by Terra Lynn
When life gets busy, sleep is often the first thing to go. But sleep is more important than you might think. Without proper sleep, your brain has trouble forming memories and learning new information.1 Chronic lack of sleep also takes its toll on your immune and cardiovascular systems.2 What’s more, most of us don’t get enough sleep on a regular basis.
Even though humans typically spend about one-third of their lives asleep, we still don’t know exactly why. What we do know is that sleep is a universal human need, and that without enough of it we face serious physiological consequences—both short- and long-term. Your mental health, physical health, productivity, and well-being are all affected by insufficient sleep. Chronic sleep loss can negatively affect your cardiovascular health and immunity, learning and memory, metabolism and body weight, energy and mood, and even your physical safety. Drowsy driving, for example, is estimated to be a factor in 328,000 car accidents annually.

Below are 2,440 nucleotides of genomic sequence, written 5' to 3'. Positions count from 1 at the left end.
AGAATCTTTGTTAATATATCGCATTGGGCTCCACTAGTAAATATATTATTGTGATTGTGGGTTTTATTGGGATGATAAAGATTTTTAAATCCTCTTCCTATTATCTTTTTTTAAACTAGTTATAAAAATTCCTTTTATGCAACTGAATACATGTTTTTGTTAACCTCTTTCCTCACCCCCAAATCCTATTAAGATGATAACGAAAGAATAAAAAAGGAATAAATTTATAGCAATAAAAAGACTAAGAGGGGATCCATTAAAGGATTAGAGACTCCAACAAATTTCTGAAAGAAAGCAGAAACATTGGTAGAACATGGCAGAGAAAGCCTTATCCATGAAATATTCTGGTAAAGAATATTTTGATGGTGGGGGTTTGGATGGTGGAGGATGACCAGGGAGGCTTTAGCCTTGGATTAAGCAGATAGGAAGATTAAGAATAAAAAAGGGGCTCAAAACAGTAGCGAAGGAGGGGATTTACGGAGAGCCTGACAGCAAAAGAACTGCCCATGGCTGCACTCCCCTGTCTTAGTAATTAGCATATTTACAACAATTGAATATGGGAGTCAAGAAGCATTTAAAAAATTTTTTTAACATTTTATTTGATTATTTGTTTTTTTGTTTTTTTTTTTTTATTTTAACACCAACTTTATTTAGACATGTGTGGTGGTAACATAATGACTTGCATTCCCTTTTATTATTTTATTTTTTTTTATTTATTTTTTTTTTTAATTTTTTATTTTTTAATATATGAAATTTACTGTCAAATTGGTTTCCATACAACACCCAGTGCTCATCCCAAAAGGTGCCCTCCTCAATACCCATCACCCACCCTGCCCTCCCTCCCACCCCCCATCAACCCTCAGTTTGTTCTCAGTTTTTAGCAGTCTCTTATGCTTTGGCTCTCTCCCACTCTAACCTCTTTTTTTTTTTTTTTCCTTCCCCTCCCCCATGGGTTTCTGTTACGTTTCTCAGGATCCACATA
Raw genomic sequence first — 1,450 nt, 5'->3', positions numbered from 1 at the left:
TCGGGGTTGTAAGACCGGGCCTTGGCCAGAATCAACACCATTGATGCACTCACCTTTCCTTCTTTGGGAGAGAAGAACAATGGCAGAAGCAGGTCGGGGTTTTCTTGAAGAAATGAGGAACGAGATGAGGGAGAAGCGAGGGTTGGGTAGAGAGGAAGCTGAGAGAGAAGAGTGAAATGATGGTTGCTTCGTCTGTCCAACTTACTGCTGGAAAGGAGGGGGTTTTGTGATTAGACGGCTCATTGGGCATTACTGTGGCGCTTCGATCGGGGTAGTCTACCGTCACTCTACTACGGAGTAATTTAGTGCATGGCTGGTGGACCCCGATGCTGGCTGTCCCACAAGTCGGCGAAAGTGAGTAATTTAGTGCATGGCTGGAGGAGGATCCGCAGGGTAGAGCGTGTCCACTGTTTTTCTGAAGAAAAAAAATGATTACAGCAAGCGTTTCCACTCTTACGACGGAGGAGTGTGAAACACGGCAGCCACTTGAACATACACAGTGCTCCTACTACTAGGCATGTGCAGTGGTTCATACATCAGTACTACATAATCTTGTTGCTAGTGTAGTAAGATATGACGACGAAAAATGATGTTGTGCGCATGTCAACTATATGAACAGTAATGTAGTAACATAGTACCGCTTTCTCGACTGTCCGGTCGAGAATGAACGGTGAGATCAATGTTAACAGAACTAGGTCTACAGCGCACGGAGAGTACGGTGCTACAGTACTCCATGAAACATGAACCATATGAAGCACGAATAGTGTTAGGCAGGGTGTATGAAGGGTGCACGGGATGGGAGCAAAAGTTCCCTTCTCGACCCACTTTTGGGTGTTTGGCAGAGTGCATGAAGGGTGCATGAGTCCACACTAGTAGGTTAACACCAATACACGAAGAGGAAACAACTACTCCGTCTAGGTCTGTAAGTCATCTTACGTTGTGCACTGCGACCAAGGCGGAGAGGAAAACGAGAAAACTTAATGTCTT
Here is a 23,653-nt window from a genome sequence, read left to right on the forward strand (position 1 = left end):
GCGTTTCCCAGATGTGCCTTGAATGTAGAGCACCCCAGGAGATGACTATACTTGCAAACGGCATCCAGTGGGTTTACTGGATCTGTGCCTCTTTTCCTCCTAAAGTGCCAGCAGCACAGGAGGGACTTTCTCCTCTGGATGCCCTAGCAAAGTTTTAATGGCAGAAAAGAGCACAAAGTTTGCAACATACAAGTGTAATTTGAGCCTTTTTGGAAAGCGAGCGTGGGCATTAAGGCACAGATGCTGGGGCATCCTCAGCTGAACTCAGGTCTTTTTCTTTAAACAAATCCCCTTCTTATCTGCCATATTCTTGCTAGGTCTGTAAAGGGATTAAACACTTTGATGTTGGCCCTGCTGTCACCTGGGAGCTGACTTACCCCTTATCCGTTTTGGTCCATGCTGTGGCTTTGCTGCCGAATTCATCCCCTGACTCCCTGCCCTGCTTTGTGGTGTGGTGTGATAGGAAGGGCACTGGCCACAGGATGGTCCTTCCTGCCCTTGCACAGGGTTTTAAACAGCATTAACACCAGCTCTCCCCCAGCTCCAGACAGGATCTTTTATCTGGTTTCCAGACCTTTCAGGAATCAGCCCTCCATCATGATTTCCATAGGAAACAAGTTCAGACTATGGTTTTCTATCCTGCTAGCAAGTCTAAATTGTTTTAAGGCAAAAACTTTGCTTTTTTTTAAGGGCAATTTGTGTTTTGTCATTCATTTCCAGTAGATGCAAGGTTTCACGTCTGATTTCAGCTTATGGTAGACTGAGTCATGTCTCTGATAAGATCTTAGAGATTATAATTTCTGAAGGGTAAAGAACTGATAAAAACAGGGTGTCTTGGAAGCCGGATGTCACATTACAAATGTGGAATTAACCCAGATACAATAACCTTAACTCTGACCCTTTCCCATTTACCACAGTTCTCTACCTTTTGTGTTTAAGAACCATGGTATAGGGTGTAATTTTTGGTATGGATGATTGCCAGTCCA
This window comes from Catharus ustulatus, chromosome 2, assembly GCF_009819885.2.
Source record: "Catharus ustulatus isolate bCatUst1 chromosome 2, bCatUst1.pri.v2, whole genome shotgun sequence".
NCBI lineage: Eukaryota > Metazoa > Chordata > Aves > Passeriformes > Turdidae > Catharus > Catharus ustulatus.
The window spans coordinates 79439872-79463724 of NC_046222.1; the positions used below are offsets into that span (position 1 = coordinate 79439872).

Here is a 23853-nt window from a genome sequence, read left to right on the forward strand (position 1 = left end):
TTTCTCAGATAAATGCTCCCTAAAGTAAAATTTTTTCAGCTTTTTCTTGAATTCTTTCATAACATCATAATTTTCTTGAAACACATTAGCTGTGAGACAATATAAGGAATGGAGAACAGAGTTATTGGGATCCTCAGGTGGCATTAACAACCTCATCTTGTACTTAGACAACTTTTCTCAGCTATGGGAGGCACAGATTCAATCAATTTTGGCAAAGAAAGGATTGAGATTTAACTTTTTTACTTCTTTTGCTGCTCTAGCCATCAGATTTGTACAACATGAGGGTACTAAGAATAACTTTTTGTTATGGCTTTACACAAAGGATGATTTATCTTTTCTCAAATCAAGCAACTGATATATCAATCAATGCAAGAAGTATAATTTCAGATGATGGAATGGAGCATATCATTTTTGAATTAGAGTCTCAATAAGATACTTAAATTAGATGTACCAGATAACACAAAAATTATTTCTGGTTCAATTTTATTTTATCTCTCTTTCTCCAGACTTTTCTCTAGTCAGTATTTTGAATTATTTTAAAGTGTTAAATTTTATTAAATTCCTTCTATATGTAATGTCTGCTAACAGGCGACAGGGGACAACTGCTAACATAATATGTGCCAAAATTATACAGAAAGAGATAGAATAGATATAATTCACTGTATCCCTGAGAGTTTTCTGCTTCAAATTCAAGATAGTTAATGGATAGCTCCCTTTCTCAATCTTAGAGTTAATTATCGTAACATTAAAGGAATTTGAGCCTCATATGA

Before modern sleep research began in the 1920s, scientists generally regarded sleep as a passive state in which the brain was inactive. Scientists have since discovered that, in fact, the brain can be more active during sleep than during waking hours! With the invention of EEGs (electroencephalograms), researchers could record the electrical patterns of brain activity during sleep and study the two main types of sleep.
What Happens When You Sleep
When we sleep, our bodies cycle through two alternating phases—REM (rapid eye movement) and NREM (non-rapid eye movement) sleep—both of which are important for different reasons.
REM sleep generally accounts for 20–25% of total sleep each night. It involves active dreaming, irregular respiration, and relaxation of the skeletal muscles. REM sleep is essential to our brain and mental health, processing and consolidating emotions, memories, and stress. It is also thought to stimulate the brain regions used in learning and developing new skills.